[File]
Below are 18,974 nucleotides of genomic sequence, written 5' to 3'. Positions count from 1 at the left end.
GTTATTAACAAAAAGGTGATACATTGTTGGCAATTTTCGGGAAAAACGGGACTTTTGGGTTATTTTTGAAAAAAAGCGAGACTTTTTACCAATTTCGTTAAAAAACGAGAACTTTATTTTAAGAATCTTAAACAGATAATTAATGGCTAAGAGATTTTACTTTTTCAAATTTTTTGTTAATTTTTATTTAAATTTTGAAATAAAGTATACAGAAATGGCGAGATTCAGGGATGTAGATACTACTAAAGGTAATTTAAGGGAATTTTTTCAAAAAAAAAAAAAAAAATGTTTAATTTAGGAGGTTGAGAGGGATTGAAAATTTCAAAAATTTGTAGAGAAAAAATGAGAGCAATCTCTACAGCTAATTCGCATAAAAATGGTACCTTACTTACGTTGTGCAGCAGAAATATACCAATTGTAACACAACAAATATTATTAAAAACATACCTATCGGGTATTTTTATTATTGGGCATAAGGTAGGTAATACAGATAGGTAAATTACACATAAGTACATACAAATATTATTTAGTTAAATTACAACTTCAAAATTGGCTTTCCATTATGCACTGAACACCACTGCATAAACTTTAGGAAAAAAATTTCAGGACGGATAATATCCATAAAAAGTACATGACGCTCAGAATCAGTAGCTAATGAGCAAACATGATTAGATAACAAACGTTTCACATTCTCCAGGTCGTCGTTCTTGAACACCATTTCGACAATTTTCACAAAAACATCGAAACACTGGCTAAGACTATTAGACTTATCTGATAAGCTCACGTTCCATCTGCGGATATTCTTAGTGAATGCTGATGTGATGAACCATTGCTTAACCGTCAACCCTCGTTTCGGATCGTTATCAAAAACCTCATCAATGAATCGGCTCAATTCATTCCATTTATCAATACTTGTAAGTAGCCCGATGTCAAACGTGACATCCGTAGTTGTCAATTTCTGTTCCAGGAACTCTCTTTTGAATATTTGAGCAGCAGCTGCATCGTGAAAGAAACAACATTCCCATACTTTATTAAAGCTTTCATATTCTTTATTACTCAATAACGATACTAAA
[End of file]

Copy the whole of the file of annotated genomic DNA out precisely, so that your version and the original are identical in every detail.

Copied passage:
Below are 18,974 nucleotides of genomic sequence, written 5' to 3'. Positions count from 1 at the left end.
GTTATTAACAAAAAGGTGATACATTGTTGGCAATTTTCGGGAAAAACGGGACTTTTGGGTTATTTTTGAAAAAAAGCGAGACTTTTTACCAATTTCGTTAAAAAACGAGAACTTTATTTTAAGAATCTTAAACAGATAATTAATGGCTAAGAGATTTTACTTTTTCAAATTTTTTGTTAATTTTTATTTAAATTTTGAAATAAAGTATACAGAAATGGCGAGATTCAGGGATGTAGATACTACTAAAGGTAATTTAAGGGAATTTTTTCAAAAAAAAAAAAAAAAATGTTTAATTTAGGAGGTTGAGAGGGATTGAAAATTTCAAAAATTTGTAGAGAAAAAATGAGAGCAATCTCTACAGCTAATTCGCATAAAAATGGTACCTTACTTACGTTGTGCAGCAGAAATATACCAATTGTAACACAACAAATATTATTAAAAACATACCTATCGGGTATTTTTATTATTGGGCATAAGGTAGGTAATACAGATAGGTAAATTACACATAAGTACATACAAATATTATTTAGTTAAATTACAACTTCAAAATTGGCTTTCCATTATGCACTGAACACCACTGCATAAACTTTAGGAAAAAAATTTCAGGACGGATAATATCCATAAAAAGTACATGACGCTCAGAATCAGTAGCTAATGAGCAAACATGATTAGATAACAAACGTTTCACATTCTCCAGGTCGTCGTTCTTGAACACCATTTCGACAATTTTCACAAAAACATCGAAACACTGGCTAAGACTATTAGACTTATCTGATAAGCTCACGTTCCATCTGCGGATATTCTTAGTGAATGCTGATGTGATGAACCATTGCTTAACCGTCAACCCTCGTTTCGGATCGTTATCAAAAACCTCATCAATGAATCGGCTCAATTCATTCCATTTATCAATACTTGTAAGTAGCCCGATGTCAAACGTGACATCCGTAGTTGTCAATTTCTGTTCCAGGAACTCTCTTTTGAATATTTGAGCAGCAGCTGCATCGTGAAAGAAACAACATTCCCATACTTTATTAAAGCTTTCATATTCTTTATTACTCAATAACGATACTAAA